Retired solicitor, Devon

I had just graduated from university with a degree in fine art when a solicitor friend asked if I could sit behind counsel. I read the file and was hooked.

My legal training was excellent. I found the LPC engaging as well as challenging. I was practising civil, criminal and family while studying for the same core law examinations, all immediately applicable skills.

The hardest set of challenges I faced were the long hours, the public funding cuts, the struggle to do enough chargeable hours in a day at the same time as doing what you consider to be vital work. I specialised in family law but I always took on a lot of domestic violence work. Let’s just say that in doing your job properly you are not liked by respondents. Some decided to make the fact abundantly clear.

The law affects everything and that is what makes it so interesting and dynamic. It’s an organic beast and an amazing construction. The study of law has given me a measured outlook on life. I cannot fail to see both sides of an argument and I always feel I can make a difference.

Seeing a case through from the first handshake to the goodbyes at court brings rewards. The images that remain are the grateful clients, especially if the case was particularly horrifying.

Lost in the changes I have seen to the profession are intelligent, devoted, hardworking and conscientious lawyers left demoralised by being undervalued, underpaid, overworked and left anxious about their future.

Someone jokingly said to me there is only one thing worse than having one client in the room and that’s having two. Personally, I enjoyed mediation work.

We have seen the growth of niche firms, including criminal firms which are arguably good for clients. But it also means that the public have lost the quality relationship with a single solicitor, even the single firm that knew them quite intimately. Of course, there is satisfaction in having command of your subject, but a spread of areas can enrich a practice too.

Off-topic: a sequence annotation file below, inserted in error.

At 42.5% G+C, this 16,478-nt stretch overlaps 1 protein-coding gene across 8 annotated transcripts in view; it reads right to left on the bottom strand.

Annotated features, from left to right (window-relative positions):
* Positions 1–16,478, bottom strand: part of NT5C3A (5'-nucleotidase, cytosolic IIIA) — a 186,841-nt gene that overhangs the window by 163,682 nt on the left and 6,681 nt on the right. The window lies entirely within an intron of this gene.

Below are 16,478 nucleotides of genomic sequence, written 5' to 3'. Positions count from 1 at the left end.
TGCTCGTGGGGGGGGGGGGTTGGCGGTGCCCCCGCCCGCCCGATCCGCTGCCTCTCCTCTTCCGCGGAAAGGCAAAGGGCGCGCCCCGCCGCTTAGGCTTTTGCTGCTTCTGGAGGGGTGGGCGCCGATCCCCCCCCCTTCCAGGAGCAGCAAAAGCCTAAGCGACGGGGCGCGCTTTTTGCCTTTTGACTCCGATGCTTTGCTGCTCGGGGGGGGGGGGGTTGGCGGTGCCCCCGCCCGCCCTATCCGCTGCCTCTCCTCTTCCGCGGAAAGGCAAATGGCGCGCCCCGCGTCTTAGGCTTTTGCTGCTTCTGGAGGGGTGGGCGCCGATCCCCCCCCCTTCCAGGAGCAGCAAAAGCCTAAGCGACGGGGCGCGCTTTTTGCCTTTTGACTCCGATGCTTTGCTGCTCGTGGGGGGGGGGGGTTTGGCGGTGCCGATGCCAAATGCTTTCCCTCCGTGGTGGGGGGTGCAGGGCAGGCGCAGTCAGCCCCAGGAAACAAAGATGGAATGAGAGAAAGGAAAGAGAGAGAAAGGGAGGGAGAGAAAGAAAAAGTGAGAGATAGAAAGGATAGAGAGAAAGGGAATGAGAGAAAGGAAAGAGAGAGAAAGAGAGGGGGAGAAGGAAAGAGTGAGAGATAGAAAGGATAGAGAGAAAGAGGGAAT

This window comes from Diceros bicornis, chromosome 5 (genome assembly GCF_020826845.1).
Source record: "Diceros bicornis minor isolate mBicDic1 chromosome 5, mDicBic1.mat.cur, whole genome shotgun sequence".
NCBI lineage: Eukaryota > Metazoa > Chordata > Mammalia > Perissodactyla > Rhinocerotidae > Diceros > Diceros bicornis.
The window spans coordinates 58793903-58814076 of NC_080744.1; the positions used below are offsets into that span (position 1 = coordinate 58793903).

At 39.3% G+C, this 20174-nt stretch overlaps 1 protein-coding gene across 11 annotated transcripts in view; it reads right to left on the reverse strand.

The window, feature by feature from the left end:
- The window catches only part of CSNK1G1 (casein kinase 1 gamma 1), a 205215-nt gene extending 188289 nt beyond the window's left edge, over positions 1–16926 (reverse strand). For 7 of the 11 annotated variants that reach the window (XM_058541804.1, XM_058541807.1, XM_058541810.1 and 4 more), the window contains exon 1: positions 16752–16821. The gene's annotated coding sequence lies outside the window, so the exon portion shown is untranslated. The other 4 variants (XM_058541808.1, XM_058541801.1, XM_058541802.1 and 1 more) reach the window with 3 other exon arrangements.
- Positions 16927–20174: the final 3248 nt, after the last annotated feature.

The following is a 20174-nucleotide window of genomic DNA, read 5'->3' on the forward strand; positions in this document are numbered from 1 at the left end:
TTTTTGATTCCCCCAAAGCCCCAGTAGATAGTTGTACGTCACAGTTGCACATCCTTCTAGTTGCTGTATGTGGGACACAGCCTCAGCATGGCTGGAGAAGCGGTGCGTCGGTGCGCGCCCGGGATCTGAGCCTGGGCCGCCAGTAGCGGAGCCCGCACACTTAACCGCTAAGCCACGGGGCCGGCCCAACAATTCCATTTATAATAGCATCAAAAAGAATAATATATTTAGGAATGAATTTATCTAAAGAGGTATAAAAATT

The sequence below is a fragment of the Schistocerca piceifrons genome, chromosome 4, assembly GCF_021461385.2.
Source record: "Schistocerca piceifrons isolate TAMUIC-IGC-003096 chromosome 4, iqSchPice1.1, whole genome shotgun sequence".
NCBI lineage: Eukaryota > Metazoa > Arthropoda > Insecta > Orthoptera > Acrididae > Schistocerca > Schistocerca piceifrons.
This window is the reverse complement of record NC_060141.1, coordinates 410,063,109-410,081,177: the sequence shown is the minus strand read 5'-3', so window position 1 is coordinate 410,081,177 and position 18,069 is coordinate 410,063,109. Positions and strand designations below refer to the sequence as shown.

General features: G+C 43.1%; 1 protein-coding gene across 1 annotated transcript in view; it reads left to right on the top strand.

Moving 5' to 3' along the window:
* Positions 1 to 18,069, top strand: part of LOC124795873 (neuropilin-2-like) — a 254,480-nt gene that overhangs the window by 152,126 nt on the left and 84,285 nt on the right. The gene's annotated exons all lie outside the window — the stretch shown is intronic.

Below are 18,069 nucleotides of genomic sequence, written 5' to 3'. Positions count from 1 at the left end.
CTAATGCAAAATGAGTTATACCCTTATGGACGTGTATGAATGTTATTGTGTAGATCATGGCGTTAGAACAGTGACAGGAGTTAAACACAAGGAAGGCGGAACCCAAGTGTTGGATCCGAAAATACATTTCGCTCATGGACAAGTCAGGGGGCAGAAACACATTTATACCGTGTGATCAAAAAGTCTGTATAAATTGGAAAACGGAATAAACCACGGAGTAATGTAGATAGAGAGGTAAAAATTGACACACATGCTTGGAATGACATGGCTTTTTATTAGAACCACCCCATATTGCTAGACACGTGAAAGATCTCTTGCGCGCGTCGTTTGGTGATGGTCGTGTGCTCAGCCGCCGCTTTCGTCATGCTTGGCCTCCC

I hope good lawyers are appreciated and paid adequately to reflect their years of study, hard work and dedication. That a social life or even some free time in the evening is not just a dream. That we can have a publicly funded system that is effective, serves the vulnerable and does so in a cost-efficient manner. That we cut down on waste, across the board, from courts being used to capa city to paper-free applications.

We cannot all be Atticus Finch, but every lawyer has a part to play in improving outcomes. We need a legal system that reflects today’s society. Solid, robust legal argument can exist without holding on to archaic tired structures.

I retired in 2012 on the grounds of ill health. I have stage 4 malignant melanoma and have been told by doctors there is no further treatment they can offer except the life-saving TILs (tumour infiltrating lymphocytes). My treatment is scheduled to begin on 18 May, but this is not funded by the NHS so I desperately need to raise £70,000.